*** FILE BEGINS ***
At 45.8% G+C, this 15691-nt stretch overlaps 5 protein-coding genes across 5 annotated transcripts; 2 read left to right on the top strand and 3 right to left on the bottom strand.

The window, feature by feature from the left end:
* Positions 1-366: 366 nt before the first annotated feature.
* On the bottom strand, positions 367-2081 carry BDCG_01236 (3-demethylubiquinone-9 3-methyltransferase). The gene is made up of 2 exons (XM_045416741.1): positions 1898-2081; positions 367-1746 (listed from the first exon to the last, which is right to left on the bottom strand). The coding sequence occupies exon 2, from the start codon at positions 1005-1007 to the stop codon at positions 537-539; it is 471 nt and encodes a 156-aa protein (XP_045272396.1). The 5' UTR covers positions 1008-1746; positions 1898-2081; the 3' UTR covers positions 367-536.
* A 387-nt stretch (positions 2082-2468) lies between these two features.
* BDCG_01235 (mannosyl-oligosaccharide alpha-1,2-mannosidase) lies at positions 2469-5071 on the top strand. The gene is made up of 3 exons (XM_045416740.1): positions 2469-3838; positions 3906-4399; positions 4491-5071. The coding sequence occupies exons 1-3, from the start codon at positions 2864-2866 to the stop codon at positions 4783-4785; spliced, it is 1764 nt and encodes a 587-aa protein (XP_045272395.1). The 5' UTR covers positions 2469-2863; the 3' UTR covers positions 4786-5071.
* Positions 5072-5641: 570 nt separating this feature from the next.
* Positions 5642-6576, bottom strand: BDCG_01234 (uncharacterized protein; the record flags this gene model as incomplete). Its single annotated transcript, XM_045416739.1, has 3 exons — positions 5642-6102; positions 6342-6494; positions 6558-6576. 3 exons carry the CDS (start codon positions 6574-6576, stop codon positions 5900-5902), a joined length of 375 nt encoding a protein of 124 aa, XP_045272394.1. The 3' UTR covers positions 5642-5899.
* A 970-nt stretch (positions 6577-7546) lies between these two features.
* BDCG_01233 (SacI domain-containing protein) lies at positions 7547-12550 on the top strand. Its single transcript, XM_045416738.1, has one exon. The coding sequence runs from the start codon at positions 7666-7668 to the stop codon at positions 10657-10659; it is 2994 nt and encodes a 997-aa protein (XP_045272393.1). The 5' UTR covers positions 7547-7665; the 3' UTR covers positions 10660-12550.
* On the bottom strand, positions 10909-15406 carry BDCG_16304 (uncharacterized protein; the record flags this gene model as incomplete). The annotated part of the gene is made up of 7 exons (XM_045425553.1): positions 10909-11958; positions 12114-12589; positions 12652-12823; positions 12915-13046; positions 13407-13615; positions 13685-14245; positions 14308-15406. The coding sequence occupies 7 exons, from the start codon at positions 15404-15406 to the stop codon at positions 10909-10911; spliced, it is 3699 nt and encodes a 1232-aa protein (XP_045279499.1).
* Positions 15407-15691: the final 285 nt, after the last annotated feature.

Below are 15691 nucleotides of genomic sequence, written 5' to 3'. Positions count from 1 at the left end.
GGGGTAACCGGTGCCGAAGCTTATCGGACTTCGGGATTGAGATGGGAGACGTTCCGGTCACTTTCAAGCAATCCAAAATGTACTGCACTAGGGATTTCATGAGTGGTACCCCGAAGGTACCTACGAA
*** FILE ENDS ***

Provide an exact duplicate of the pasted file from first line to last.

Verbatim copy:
At 45.8% G+C, this 15691-nt stretch overlaps 5 protein-coding genes across 5 annotated transcripts; 2 read left to right on the top strand and 3 right to left on the bottom strand.

The window, feature by feature from the left end:
* Positions 1-366: 366 nt before the first annotated feature.
* On the bottom strand, positions 367-2081 carry BDCG_01236 (3-demethylubiquinone-9 3-methyltransferase). The gene is made up of 2 exons (XM_045416741.1): positions 1898-2081; positions 367-1746 (listed from the first exon to the last, which is right to left on the bottom strand). The coding sequence occupies exon 2, from the start codon at positions 1005-1007 to the stop codon at positions 537-539; it is 471 nt and encodes a 156-aa protein (XP_045272396.1). The 5' UTR covers positions 1008-1746; positions 1898-2081; the 3' UTR covers positions 367-536.
* A 387-nt stretch (positions 2082-2468) lies between these two features.
* BDCG_01235 (mannosyl-oligosaccharide alpha-1,2-mannosidase) lies at positions 2469-5071 on the top strand. The gene is made up of 3 exons (XM_045416740.1): positions 2469-3838; positions 3906-4399; positions 4491-5071. The coding sequence occupies exons 1-3, from the start codon at positions 2864-2866 to the stop codon at positions 4783-4785; spliced, it is 1764 nt and encodes a 587-aa protein (XP_045272395.1). The 5' UTR covers positions 2469-2863; the 3' UTR covers positions 4786-5071.
* Positions 5072-5641: 570 nt separating this feature from the next.
* Positions 5642-6576, bottom strand: BDCG_01234 (uncharacterized protein; the record flags this gene model as incomplete). Its single annotated transcript, XM_045416739.1, has 3 exons — positions 5642-6102; positions 6342-6494; positions 6558-6576. 3 exons carry the CDS (start codon positions 6574-6576, stop codon positions 5900-5902), a joined length of 375 nt encoding a protein of 124 aa, XP_045272394.1. The 3' UTR covers positions 5642-5899.
* A 970-nt stretch (positions 6577-7546) lies between these two features.
* BDCG_01233 (SacI domain-containing protein) lies at positions 7547-12550 on the top strand. Its single transcript, XM_045416738.1, has one exon. The coding sequence runs from the start codon at positions 7666-7668 to the stop codon at positions 10657-10659; it is 2994 nt and encodes a 997-aa protein (XP_045272393.1). The 5' UTR covers positions 7547-7665; the 3' UTR covers positions 10660-12550.
* On the bottom strand, positions 10909-15406 carry BDCG_16304 (uncharacterized protein; the record flags this gene model as incomplete). The annotated part of the gene is made up of 7 exons (XM_045425553.1): positions 10909-11958; positions 12114-12589; positions 12652-12823; positions 12915-13046; positions 13407-13615; positions 13685-14245; positions 14308-15406. The coding sequence occupies 7 exons, from the start codon at positions 15404-15406 to the stop codon at positions 10909-10911; spliced, it is 3699 nt and encodes a 1232-aa protein (XP_045279499.1).
* Positions 15407-15691: the final 285 nt, after the last annotated feature.

Below are 15691 nucleotides of genomic sequence, written 5' to 3'. Positions count from 1 at the left end.
GGGGTAACCGGTGCCGAAGCTTATCGGACTTCGGGATTGAGATGGGAGACGTTCCGGTCACTTTCAAGCAATCCAAAATGTACTGCACTAGGGATTTCATGAGTGGTACCCCGAAGGTACCTACGAA